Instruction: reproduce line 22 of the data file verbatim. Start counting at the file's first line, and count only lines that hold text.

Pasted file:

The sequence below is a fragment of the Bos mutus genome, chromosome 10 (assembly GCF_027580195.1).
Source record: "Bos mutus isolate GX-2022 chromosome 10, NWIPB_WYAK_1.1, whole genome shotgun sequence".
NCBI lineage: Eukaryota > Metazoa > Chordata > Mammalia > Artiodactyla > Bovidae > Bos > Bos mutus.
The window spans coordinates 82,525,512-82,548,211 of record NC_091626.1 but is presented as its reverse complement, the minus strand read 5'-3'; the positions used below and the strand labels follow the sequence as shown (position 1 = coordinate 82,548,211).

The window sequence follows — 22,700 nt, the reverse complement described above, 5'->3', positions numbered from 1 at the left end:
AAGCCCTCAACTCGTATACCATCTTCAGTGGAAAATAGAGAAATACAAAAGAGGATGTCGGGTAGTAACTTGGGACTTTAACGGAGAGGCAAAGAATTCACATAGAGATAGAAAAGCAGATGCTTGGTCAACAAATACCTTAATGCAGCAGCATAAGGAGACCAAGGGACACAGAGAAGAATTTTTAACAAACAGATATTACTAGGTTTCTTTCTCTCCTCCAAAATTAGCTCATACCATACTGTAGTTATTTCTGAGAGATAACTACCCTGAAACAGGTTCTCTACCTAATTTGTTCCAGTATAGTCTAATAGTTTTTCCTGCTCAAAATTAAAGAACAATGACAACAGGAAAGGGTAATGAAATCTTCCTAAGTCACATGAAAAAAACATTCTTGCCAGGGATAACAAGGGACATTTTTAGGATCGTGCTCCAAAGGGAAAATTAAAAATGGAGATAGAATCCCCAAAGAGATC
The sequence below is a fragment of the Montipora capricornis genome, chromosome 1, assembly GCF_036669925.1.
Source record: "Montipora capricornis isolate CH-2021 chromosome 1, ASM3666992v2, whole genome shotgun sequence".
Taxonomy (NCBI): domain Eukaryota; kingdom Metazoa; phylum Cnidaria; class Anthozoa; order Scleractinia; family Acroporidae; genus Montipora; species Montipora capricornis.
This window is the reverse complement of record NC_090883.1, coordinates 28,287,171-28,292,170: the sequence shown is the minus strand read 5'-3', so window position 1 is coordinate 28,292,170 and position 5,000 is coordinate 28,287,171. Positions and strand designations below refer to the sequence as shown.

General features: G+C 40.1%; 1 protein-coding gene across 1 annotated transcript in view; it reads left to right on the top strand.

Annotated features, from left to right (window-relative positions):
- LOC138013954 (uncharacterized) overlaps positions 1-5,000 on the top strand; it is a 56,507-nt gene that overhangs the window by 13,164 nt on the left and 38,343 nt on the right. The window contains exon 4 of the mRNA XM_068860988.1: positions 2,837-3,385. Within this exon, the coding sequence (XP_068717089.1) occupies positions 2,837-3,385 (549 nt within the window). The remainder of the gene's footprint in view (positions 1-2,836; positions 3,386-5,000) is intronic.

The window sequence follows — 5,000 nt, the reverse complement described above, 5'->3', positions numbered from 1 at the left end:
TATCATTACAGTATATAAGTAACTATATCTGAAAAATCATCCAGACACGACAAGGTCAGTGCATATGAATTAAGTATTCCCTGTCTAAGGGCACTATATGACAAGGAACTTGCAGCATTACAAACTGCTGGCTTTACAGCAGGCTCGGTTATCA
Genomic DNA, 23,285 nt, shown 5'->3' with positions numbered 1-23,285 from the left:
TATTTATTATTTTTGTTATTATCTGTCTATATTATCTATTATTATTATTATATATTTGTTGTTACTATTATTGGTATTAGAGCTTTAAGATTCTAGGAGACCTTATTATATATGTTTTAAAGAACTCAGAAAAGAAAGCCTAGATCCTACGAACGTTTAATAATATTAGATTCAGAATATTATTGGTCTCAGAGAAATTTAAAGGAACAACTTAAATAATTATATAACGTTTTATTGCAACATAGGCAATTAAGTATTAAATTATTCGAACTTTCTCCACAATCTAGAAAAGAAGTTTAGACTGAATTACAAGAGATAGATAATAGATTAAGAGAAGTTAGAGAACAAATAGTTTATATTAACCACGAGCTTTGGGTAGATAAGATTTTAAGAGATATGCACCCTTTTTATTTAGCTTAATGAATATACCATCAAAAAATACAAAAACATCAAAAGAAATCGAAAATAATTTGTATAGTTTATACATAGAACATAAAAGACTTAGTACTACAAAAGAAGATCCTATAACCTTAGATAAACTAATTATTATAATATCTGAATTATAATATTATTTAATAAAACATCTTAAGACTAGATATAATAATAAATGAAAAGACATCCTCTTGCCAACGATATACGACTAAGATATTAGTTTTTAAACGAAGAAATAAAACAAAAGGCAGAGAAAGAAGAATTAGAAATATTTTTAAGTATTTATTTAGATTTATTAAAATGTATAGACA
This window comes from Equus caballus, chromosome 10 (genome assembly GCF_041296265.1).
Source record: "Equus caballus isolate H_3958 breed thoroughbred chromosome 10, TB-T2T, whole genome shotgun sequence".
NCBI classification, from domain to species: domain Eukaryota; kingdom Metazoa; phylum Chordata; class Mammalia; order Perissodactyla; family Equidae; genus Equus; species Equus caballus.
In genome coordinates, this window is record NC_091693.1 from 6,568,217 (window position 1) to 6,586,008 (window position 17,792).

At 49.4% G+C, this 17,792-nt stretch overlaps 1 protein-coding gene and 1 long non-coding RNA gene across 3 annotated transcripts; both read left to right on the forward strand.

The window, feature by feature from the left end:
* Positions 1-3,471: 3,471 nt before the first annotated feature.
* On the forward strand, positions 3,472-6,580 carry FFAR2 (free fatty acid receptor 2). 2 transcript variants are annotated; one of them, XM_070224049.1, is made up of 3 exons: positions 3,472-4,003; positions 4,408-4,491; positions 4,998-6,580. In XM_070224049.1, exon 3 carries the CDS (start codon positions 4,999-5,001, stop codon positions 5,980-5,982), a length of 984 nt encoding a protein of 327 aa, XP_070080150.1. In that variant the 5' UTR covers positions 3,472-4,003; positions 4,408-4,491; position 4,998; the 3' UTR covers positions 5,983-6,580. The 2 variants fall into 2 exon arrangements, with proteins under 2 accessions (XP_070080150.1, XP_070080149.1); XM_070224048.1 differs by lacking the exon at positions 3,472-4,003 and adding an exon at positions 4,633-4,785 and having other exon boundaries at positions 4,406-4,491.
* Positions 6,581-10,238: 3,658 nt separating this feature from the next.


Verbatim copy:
At 49.4% G+C, this 17,792-nt stretch overlaps 1 protein-coding gene and 1 long non-coding RNA gene across 3 annotated transcripts; both read left to right on the forward strand.